Biomass - Energy Stored in Plants and Animals
The most common biomass energy wood that has been specifically grown for use in the home for cooking and for warmth. The heat stored through photosynthesis in the plant over its life is released to produce fire. Unfortunately, this form of renewable energy releases carbon dioxide and contributes to pollution. Some of the more modern forms of biomass energy are methane generation through the conversion of some plants and certain types of rubbish. Other types of biomass such as sugarcane and other plants can be converted into ethanol, an alcohol that can replace the traditional energy sources. Used vegetable oils and animal fats can create biodiesel.
Google continues to expand its cloud computing operations in the US, investing in solar power to provide renewable energy to support its data centres. Google is due to buy the output of several new solar farms generating 413 megawatts of power from 1.6 million solar panels, in the biggest solar parks Google have built to date. Google's Sustainability investment in renewable energy to power its data centres, has seen nearly USD5 billion invested in global renewable energy. The investment will also provide employment to hundreds of workers in the region, payments to property owners via long-term leases.
Paddy Power and Betfair have a sustainability programme for businesses to reduce emissions. Their regulated carbon footprint is mostly due to electricity consumption and air travel. In 2017 the companies moved all 352 shops onto renewable electricity tariffs, and office facilities include adequate window glazing; efficient heating/cooling systems, which only operate when our customers/staff are on the premises; and motion sensors and LED lighting panels. Flight emissions are offset by funding reforestation projects, verified by the Verified Carbon Standard and the Climate Community and Biodiversity.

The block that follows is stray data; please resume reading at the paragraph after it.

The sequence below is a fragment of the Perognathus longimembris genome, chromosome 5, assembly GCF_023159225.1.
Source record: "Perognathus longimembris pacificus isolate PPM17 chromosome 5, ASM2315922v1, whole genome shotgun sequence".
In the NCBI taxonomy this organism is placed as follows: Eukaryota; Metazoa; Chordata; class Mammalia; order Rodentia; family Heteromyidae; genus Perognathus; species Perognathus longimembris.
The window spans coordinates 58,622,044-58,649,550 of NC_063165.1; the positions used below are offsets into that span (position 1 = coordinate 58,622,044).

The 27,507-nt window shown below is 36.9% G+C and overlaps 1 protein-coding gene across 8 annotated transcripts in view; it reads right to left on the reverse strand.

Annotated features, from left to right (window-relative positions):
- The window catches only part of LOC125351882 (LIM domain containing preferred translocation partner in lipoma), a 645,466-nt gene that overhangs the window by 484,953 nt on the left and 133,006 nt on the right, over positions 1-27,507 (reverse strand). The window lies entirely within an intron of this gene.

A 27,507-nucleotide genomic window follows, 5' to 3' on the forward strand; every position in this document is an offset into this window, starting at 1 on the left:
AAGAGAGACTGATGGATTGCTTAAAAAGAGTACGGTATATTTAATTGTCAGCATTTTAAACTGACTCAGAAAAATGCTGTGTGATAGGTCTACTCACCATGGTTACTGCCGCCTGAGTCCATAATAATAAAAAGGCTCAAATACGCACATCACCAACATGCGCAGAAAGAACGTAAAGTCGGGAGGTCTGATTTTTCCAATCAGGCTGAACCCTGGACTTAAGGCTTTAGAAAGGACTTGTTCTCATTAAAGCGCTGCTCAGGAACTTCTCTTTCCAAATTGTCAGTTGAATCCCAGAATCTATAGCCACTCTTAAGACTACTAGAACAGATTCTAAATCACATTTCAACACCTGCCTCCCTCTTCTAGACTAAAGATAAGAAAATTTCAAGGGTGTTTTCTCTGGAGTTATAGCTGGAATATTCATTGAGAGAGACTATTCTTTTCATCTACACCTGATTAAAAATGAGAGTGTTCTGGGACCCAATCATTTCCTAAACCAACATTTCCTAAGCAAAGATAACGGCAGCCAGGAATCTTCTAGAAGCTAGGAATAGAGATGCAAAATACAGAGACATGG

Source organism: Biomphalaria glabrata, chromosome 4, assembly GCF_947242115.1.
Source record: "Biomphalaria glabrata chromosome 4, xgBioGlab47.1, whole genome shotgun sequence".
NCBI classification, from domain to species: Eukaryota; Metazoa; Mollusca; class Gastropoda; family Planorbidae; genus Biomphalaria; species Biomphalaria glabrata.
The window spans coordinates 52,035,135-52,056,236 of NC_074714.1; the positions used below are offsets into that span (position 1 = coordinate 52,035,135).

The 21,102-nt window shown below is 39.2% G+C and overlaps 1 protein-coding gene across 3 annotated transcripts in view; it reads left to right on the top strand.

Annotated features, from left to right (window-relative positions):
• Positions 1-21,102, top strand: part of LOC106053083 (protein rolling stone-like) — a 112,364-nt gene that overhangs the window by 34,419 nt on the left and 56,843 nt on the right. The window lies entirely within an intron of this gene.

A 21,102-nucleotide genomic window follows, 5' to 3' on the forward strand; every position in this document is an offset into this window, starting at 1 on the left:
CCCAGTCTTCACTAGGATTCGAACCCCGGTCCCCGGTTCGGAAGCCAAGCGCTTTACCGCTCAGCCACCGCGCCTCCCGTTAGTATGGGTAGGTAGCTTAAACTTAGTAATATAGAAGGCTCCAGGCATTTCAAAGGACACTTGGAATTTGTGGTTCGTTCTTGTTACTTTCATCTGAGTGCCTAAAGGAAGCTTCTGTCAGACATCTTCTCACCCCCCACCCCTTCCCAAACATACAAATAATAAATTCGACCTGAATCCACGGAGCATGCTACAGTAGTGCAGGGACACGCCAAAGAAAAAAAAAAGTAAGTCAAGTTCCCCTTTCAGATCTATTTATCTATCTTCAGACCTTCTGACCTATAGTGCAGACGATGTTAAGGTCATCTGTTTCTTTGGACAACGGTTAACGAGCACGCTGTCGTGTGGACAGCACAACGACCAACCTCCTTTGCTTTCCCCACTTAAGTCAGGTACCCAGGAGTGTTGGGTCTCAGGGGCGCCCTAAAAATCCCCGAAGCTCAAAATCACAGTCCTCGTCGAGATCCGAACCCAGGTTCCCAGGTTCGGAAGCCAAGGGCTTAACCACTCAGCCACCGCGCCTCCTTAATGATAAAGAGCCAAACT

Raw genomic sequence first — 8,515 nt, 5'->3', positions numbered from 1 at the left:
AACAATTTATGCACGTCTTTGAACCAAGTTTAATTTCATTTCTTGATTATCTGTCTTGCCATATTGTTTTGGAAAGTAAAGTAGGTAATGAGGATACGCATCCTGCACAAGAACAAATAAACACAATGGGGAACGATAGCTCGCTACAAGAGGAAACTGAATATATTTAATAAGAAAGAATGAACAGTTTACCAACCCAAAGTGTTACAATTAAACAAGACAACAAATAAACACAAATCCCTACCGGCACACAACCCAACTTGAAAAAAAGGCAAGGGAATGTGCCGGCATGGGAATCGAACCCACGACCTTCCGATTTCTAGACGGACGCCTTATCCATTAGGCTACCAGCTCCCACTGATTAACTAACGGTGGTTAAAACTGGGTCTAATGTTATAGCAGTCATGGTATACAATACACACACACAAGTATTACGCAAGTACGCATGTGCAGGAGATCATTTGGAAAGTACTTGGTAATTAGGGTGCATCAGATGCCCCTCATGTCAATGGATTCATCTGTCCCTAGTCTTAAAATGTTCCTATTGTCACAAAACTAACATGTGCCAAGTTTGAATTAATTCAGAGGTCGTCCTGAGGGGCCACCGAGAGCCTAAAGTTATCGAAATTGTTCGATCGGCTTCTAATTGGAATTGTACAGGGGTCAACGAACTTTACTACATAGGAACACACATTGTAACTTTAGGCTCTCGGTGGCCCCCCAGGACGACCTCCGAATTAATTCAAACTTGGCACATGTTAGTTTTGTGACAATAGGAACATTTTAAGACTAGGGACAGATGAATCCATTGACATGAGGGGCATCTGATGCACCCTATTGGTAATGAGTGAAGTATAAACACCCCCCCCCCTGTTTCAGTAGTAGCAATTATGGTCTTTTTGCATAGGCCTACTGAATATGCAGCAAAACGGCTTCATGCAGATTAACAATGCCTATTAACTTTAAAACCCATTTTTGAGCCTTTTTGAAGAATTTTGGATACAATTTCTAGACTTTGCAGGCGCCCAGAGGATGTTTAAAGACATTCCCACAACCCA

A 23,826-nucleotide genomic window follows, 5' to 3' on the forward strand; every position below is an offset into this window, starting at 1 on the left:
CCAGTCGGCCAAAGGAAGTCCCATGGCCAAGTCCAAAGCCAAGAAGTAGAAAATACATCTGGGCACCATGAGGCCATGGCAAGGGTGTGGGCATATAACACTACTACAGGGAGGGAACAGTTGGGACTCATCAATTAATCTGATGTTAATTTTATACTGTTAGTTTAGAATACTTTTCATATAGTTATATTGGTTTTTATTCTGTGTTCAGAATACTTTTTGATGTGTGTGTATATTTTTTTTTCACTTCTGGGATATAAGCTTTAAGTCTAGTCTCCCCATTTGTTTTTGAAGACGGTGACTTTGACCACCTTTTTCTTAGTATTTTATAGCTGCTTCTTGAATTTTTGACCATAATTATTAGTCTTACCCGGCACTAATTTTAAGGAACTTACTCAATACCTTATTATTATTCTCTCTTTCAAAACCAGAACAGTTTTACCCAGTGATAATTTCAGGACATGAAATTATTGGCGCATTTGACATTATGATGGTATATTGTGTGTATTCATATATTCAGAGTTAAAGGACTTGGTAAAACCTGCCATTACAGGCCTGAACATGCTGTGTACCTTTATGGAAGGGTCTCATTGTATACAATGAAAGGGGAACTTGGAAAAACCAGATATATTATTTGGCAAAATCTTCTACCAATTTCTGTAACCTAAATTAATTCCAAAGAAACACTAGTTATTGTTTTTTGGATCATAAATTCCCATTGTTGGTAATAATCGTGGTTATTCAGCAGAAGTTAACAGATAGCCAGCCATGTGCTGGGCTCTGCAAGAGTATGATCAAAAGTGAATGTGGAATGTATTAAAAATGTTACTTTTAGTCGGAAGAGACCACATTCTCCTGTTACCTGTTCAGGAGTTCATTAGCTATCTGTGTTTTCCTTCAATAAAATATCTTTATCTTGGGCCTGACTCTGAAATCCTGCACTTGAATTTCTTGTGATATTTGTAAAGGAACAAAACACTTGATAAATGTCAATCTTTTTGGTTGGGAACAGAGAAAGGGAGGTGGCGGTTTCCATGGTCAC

Pumped-storage hydropower moves huge volumes of water between reservoirs at different altitudes, down through turbines which power a generator that makes electricity. They are usually only activated when the national grid needs to produce large amounts of energy in a short time. When demand is low, usually at night, the water is pumped back up to the higher reservoir using cheap, off-peak electricity from the national grid to power the pumps, making it the only renewable energy that can be stored in large quantities.
Tidal and Offshore Hydropower
Modern hydropower innovations are ‘tidal power’ or ‘offshore hydropower’. Tidal power turbines can be placed in shallow waters off the coast where tidal waters pass through large turbines, which then power a generator. Tidal power projects in the UK are due to increase significantly in 2019 with plans for works that could provide up to 10 percent of the UK’s total electricity are underway.
The World Bank has a membership of 189 nations. It has been credited with supporting huge infrastructure projects including projects on renewables and other energy innovations across Asia, Africa, and South America.